of the profound labour which is achieved in civilisation, and soon
this vague sentiment became transformed into a more conscious
choosing of that which it followed. The physical suffering of
former days has become ethical and more intense. Those who
suffer for the sake of Germany, seeing this great and noble nation
assume an attitude other than that of her better self, become more
and more numerous.

In speaking thus, I am thinking of certain manifestations which
unfortunately made more stir in Europe than the severe criticism
they evoked from representative men in Germany itself. In reply
to the blustering declarations of Dr. Stengel, of Munich, Professor


By the side of this political mentality our eastern
neighbours had another also, that of theologians in
general and exegetists in particular; but in this direc-
tion again we had not been prepared to profit by the
lessons they were so much disposed to give us and
which we were so eager to receive. 1

Kohler, Dean of the Law Faculty at Berlin, wrote in the Zeitschrift
filr Folkerrecht und Bundesstattenrecbt, of which he was (1910) the
editor, an article entitled The Pacifist Movement and International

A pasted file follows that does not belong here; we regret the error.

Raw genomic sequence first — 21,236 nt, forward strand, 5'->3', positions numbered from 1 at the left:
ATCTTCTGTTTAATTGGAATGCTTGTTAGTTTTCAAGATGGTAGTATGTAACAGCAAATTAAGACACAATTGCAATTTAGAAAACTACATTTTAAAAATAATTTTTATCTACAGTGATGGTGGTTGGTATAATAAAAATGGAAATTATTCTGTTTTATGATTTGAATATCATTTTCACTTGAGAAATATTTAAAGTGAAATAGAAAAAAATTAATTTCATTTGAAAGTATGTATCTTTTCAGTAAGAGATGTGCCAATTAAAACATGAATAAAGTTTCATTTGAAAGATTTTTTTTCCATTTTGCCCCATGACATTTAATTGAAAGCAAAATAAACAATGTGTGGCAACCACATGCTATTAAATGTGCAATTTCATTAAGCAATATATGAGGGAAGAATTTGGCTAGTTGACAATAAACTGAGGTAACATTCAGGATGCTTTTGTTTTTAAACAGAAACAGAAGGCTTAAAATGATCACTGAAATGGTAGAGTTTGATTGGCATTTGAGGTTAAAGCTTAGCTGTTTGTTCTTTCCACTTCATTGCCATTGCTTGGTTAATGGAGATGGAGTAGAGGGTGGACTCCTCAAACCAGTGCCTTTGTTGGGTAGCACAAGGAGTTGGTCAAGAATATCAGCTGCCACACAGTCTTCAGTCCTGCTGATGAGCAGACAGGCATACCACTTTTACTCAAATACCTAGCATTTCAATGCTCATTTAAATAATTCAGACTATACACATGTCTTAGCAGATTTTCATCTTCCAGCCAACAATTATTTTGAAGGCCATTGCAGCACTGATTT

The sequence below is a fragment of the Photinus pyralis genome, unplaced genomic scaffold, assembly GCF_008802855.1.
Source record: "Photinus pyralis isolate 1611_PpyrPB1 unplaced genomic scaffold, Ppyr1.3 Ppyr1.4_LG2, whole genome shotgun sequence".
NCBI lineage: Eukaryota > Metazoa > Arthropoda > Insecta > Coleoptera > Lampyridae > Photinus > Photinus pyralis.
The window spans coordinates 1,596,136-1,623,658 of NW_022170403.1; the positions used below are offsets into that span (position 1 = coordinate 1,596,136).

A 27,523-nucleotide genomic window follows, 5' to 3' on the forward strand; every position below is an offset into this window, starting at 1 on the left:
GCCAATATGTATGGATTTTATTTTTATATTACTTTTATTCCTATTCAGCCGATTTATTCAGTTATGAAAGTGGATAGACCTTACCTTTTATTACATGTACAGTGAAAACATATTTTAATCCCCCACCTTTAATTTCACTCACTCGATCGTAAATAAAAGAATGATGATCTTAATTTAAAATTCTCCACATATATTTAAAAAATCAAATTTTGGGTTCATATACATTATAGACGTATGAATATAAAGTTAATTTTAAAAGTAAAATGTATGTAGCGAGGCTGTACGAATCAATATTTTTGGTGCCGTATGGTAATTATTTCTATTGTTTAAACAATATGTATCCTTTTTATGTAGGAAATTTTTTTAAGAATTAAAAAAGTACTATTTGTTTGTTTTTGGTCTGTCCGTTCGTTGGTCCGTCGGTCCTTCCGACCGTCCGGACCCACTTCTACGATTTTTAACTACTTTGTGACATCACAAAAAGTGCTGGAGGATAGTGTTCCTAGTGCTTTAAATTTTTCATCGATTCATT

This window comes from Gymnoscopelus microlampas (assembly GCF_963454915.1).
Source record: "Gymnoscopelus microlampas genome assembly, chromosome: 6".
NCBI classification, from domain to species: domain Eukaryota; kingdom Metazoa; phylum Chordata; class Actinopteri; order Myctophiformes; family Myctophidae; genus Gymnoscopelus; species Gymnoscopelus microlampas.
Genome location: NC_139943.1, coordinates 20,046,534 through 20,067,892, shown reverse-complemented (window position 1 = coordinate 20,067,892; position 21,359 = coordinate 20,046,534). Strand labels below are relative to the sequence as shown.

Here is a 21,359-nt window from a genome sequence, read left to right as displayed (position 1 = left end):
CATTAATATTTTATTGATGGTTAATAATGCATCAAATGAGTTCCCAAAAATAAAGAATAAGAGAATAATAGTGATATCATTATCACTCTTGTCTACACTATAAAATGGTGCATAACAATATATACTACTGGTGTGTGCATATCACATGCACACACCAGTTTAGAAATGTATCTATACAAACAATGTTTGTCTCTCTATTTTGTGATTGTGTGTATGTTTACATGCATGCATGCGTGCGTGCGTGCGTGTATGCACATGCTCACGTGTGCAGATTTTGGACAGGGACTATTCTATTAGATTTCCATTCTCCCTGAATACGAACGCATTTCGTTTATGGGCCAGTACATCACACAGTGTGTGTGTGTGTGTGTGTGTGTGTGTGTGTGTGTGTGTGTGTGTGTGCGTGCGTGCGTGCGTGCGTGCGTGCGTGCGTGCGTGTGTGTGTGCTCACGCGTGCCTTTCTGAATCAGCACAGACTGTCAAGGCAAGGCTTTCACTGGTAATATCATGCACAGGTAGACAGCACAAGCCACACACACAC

Law y which one would like to quote entire : " When a Dutchman
or a Belgian," he there said, " undertakes to justify war, it has no
political importance and may simply be neglected. But when
Germans, at a time of extreme political tension, make similar
manifestations, they may greatly prejudice our cause. Declara-
tions of this kind contribute more than anything else to support
the suspicion which, as I am personally convinced, other peoples
entertain with regard to us. As though our love of peace were
not sincere, as though we had no other aim than to attack and crush
other nations under the superiority of our arms ! Arguments
such as ' We are hemmed in by foes/ are corrected by ' We are
surrounded by civilised peoples of whom none desire war, and we
desire it even less.' This is why it is in the highest degree impolitic